The newest version of the Oculus Rift development kit shown off today featured a 7-inch screen setup running at a resolution of 1280 x 800, with even more improvements to latency than when we saw it in January of this year at CES. After getting a bit of help to strap it to my head, I found myself inside the cockpit of a mech in Hawken, able to look up, down, and around freely to check out the interior of the cockpit. I was already impressed by the feeling of immersion though I had yet to take my first step.
In this demo build there was nothing in the way of a HUD, but I was too busy having fun flying around to care. With the view being directly attached to my head positioning, I was able to freely look around through the cockpit's window at the surrounding world. Using the mech's boosters to fly upward while having this freedom of view really added to the sense of flying. The Oculus team suggested that I fly as high as possible, and then look down as gravity took over after letting off the boosters.
I tried it. Woah!
The feeling of trying this was so fun that I kept doing it over and over, so much so that I'm sure I was annoying the Oculus team members there. Have you ever tried riding the free-falling elevator ride Tower of Terror at Disneyland? Somehow flying high and then letting go in Hawken with the Oculus Rift on gave me a similar sensation. Looking around while falling, especially downward, made me a bit nervous. As I drew closer to the ground, I felt my stomach sort of catch, like I was bracing for impact -- something I've never felt before in a videogame. All of the visual cues worked together to give a real sense of being in the cockpit of a falling mech. I'm afraid that words can't convey how neat this was.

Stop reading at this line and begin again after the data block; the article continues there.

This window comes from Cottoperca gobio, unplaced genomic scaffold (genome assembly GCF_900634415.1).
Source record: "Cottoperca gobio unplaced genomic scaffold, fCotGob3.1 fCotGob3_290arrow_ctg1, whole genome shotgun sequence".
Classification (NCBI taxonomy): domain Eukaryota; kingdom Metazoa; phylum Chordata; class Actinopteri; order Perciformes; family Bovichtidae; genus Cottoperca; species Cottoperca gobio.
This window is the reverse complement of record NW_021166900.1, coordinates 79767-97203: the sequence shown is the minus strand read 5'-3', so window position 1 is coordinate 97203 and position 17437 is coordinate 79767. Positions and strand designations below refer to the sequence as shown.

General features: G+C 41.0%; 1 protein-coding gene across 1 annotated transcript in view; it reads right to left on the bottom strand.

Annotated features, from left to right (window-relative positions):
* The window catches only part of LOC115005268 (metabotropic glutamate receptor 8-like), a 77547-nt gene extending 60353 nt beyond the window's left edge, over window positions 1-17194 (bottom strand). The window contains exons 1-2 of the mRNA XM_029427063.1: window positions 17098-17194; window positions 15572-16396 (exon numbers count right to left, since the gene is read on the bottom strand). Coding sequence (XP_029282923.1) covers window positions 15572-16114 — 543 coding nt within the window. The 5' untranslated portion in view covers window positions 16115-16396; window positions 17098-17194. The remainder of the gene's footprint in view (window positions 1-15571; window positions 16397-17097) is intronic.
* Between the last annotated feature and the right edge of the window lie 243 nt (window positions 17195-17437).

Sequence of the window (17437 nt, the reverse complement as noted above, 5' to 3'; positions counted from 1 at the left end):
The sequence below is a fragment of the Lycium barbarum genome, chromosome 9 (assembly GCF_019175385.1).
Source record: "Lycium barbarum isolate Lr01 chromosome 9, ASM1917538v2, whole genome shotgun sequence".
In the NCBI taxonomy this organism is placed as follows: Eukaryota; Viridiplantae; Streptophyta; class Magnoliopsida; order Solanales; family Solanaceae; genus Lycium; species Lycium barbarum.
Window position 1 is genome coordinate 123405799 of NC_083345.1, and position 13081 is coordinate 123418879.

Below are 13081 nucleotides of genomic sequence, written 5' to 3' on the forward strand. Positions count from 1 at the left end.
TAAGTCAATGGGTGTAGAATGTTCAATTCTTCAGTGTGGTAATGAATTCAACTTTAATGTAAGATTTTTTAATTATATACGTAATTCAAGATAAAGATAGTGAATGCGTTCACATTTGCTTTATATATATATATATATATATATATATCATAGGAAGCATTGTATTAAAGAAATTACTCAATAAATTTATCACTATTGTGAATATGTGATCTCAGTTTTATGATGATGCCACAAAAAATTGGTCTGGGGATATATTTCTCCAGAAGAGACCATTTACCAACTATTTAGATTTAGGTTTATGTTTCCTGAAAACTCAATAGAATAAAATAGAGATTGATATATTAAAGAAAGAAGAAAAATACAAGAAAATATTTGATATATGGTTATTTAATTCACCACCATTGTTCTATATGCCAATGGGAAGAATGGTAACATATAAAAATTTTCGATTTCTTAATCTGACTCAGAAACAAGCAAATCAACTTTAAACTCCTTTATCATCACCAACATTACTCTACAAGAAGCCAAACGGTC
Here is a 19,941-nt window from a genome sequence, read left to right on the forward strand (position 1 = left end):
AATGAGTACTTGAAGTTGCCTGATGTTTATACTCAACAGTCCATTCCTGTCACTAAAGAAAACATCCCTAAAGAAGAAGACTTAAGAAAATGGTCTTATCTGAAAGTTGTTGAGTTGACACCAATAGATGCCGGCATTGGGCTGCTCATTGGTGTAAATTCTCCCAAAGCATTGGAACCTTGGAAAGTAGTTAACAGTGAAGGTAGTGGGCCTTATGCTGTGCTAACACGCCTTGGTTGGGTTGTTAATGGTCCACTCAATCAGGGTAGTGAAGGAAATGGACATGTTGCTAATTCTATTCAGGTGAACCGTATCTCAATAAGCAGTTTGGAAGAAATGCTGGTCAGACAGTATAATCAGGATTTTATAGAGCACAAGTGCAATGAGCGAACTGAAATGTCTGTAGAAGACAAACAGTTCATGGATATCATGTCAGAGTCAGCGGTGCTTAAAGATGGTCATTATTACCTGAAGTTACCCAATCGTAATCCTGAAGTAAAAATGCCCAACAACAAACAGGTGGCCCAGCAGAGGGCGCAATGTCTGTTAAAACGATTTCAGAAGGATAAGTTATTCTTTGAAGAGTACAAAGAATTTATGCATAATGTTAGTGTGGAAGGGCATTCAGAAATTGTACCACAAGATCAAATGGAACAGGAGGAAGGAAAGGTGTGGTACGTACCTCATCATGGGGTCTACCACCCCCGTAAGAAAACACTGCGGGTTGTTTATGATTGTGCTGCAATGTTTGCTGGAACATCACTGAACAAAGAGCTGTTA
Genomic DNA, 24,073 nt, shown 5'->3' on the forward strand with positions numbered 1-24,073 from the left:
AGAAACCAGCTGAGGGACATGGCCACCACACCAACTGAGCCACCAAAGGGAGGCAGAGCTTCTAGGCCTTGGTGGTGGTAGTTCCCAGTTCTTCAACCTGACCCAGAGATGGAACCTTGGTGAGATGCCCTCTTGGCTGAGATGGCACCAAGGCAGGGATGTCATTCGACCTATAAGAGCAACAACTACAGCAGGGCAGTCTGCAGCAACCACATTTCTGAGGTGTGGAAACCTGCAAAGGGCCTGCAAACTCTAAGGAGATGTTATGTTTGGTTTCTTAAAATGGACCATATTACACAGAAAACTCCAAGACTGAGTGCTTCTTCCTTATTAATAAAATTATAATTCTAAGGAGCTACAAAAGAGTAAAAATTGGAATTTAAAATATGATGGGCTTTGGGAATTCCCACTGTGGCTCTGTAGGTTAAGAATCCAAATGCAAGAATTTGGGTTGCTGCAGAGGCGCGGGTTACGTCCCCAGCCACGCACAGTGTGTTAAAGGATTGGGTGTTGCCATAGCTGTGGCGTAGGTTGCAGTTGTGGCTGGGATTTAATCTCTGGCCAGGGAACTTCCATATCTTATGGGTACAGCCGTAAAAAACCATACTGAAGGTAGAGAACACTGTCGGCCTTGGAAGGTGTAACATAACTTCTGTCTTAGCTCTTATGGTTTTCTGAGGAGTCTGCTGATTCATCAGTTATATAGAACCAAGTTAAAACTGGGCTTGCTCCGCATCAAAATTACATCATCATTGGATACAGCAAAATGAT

While I was supposedly out on a mission to kill enemy mechs, I couldn't get over how fun it was to fly around. Hitting the boosters back on just before impact to blast off again had me feeling like I was really flying around in a massive robot, even with the demo unit's limited resolution and mild distortion. What was key is that the tracking was spot-on, and the latency was low enough to not be noticable.
After mastering flying and navigation and actually playing Hawken a bit more, I moved onto a racing game demonstration that the Oculus team quickly threw together. It wasn't much to look at, and the physics weren't great, but it was fun to explore what a future racing game might feel like with the VR headset on. Being able to look into a turn by moving your head, or look up to check the rear view mirror was pretty interesting. Somehow plug this VR into Gran Turismo and I'm an instant customer.
As impressive as this showing was, the team is still working to improve the tech for Oculus Rift. The team says they're looking forward to trying out some of the newer HD and OLED screens for higher resolution use. And, as always, they're working to get latency even lower.
They also stressed that all of their work will be worthless without more software partners. I think the Hawken demo was impressive enough to get people on board. Let's hope some of the software developers here at GDC get a chance to try this demo out. Only good can come of it.
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